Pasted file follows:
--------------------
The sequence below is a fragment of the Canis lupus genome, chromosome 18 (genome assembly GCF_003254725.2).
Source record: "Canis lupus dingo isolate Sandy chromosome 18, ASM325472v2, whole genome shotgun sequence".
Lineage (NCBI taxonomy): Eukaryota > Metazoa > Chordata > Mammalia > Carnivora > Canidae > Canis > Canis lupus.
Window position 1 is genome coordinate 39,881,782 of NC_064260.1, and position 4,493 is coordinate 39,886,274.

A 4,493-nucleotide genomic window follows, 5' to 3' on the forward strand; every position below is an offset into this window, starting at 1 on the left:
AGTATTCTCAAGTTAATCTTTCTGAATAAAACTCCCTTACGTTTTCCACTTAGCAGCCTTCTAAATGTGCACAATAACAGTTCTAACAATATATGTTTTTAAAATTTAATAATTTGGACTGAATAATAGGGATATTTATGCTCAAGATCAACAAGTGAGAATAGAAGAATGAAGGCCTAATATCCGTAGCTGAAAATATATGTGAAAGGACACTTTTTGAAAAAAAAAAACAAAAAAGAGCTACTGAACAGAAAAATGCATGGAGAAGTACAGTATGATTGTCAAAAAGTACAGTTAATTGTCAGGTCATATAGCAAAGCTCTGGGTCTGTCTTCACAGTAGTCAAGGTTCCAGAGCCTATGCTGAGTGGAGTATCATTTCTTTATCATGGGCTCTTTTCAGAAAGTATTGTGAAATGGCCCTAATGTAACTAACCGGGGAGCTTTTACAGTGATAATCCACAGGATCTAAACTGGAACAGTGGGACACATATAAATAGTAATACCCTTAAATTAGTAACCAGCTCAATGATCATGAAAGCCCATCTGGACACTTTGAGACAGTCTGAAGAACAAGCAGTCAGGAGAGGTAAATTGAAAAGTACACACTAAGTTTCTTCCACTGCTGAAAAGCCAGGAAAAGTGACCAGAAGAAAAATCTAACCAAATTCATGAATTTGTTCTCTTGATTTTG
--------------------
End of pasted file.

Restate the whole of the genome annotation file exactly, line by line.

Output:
The sequence below is a fragment of the Canis lupus genome, chromosome 18 (genome assembly GCF_003254725.2).
Source record: "Canis lupus dingo isolate Sandy chromosome 18, ASM325472v2, whole genome shotgun sequence".
Lineage (NCBI taxonomy): Eukaryota > Metazoa > Chordata > Mammalia > Carnivora > Canidae > Canis > Canis lupus.
Window position 1 is genome coordinate 39,881,782 of NC_064260.1, and position 4,493 is coordinate 39,886,274.

A 4,493-nucleotide genomic window follows, 5' to 3' on the forward strand; every position below is an offset into this window, starting at 1 on the left:
AGTATTCTCAAGTTAATCTTTCTGAATAAAACTCCCTTACGTTTTCCACTTAGCAGCCTTCTAAATGTGCACAATAACAGTTCTAACAATATATGTTTTTAAAATTTAATAATTTGGACTGAATAATAGGGATATTTATGCTCAAGATCAACAAGTGAGAATAGAAGAATGAAGGCCTAATATCCGTAGCTGAAAATATATGTGAAAGGACACTTTTTGAAAAAAAAAAACAAAAAAGAGCTACTGAACAGAAAAATGCATGGAGAAGTACAGTATGATTGTCAAAAAGTACAGTTAATTGTCAGGTCATATAGCAAAGCTCTGGGTCTGTCTTCACAGTAGTCAAGGTTCCAGAGCCTATGCTGAGTGGAGTATCATTTCTTTATCATGGGCTCTTTTCAGAAAGTATTGTGAAATGGCCCTAATGTAACTAACCGGGGAGCTTTTACAGTGATAATCCACAGGATCTAAACTGGAACAGTGGGACACATATAAATAGTAATACCCTTAAATTAGTAACCAGCTCAATGATCATGAAAGCCCATCTGGACACTTTGAGACAGTCTGAAGAACAAGCAGTCAGGAGAGGTAAATTGAAAAGTACACACTAAGTTTCTTCCACTGCTGAAAAGCCAGGAAAAGTGACCAGAAGAAAAATCTAACCAAATTCATGAATTTGTTCTCTTGATTTTG